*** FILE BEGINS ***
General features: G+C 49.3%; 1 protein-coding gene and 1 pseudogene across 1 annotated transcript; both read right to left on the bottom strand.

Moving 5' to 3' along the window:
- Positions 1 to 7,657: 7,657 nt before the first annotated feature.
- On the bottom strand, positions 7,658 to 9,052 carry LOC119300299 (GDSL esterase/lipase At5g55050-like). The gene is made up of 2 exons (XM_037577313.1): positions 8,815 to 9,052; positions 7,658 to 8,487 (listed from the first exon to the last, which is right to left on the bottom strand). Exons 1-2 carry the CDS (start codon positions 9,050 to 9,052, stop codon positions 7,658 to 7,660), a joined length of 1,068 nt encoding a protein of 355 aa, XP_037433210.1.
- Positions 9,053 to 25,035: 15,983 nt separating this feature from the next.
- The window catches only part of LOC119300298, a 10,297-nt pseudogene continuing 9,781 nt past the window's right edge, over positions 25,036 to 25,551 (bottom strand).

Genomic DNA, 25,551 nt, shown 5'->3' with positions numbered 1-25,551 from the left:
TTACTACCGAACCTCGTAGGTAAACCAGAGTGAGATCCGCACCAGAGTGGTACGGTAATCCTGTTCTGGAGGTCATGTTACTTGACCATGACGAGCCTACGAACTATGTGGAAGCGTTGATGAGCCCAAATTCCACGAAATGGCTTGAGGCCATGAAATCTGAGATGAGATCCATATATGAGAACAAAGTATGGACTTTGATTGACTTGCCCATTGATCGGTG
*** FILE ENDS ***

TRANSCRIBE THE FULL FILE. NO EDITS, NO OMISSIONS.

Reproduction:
General features: G+C 49.3%; 1 protein-coding gene and 1 pseudogene across 1 annotated transcript; both read right to left on the bottom strand.

Moving 5' to 3' along the window:
- Positions 1 to 7,657: 7,657 nt before the first annotated feature.
- On the bottom strand, positions 7,658 to 9,052 carry LOC119300299 (GDSL esterase/lipase At5g55050-like). The gene is made up of 2 exons (XM_037577313.1): positions 8,815 to 9,052; positions 7,658 to 8,487 (listed from the first exon to the last, which is right to left on the bottom strand). Exons 1-2 carry the CDS (start codon positions 9,050 to 9,052, stop codon positions 7,658 to 7,660), a joined length of 1,068 nt encoding a protein of 355 aa, XP_037433210.1.
- Positions 9,053 to 25,035: 15,983 nt separating this feature from the next.
- The window catches only part of LOC119300298, a 10,297-nt pseudogene continuing 9,781 nt past the window's right edge, over positions 25,036 to 25,551 (bottom strand).

Genomic DNA, 25,551 nt, shown 5'->3' with positions numbered 1-25,551 from the left:
TTACTACCGAACCTCGTAGGTAAACCAGAGTGAGATCCGCACCAGAGTGGTACGGTAATCCTGTTCTGGAGGTCATGTTACTTGACCATGACGAGCCTACGAACTATGTGGAAGCGTTGATGAGCCCAAATTCCACGAAATGGCTTGAGGCCATGAAATCTGAGATGAGATCCATATATGAGAACAAAGTATGGACTTTGATTGACTTGCCCATTGATCGGTG